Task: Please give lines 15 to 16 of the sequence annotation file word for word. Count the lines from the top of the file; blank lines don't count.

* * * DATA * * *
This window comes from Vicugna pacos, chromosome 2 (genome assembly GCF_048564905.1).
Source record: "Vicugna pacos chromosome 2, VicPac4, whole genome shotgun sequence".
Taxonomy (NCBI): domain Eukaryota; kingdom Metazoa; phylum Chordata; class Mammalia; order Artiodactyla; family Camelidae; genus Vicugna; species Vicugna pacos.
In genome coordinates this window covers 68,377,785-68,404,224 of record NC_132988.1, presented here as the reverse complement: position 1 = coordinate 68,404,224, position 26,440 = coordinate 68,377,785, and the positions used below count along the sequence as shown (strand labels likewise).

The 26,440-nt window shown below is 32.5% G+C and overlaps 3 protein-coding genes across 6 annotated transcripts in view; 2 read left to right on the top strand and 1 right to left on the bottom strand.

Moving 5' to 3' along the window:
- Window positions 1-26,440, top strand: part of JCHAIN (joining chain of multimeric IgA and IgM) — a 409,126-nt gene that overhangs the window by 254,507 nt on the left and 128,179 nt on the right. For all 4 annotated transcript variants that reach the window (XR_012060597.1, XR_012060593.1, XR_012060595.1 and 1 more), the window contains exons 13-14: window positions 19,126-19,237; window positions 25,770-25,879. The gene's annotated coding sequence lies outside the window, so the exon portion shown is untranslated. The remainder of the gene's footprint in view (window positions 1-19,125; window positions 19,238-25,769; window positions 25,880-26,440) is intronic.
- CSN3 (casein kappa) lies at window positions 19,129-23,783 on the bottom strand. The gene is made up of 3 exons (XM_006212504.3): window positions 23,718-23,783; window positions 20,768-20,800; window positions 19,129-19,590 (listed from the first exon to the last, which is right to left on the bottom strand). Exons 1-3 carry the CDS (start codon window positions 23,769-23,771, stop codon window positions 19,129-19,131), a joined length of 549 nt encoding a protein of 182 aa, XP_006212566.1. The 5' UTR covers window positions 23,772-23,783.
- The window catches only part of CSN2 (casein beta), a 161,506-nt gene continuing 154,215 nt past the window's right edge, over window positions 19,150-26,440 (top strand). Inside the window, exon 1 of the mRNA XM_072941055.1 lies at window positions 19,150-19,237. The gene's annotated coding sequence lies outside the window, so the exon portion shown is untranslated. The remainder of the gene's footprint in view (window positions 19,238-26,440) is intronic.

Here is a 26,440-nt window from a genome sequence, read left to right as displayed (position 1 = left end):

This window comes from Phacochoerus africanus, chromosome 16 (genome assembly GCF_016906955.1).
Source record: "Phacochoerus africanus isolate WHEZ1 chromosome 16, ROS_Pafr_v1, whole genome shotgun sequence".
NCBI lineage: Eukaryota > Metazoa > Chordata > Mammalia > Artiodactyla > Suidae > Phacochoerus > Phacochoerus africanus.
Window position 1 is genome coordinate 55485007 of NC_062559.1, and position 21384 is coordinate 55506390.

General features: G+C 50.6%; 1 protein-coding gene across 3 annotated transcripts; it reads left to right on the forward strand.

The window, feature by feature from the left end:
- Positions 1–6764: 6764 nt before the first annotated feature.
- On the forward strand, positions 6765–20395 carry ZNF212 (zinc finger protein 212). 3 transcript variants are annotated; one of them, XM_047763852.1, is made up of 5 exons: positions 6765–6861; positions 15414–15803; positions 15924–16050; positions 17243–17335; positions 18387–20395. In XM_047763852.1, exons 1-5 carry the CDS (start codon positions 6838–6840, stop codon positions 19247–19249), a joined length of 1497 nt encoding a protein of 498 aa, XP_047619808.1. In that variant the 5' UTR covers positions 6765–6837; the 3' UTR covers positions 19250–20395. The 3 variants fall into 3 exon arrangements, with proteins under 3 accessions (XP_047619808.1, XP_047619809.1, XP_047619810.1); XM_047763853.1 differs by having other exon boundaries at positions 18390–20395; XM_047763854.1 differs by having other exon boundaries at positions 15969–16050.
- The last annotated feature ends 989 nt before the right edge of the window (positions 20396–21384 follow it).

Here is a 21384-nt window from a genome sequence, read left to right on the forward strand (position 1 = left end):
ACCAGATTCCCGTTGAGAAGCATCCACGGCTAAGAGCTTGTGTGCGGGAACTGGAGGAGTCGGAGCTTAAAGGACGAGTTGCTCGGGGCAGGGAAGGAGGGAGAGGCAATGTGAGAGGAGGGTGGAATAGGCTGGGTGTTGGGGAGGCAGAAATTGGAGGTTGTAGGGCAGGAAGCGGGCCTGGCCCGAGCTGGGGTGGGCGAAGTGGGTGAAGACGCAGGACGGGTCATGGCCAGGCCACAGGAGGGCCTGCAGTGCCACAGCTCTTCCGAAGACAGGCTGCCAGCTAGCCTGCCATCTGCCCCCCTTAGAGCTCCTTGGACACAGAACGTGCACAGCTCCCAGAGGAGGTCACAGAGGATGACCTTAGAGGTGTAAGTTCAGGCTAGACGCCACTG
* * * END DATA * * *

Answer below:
General features: G+C 50.6%; 1 protein-coding gene across 3 annotated transcripts; it reads left to right on the forward strand.

The window, feature by feature from the left end: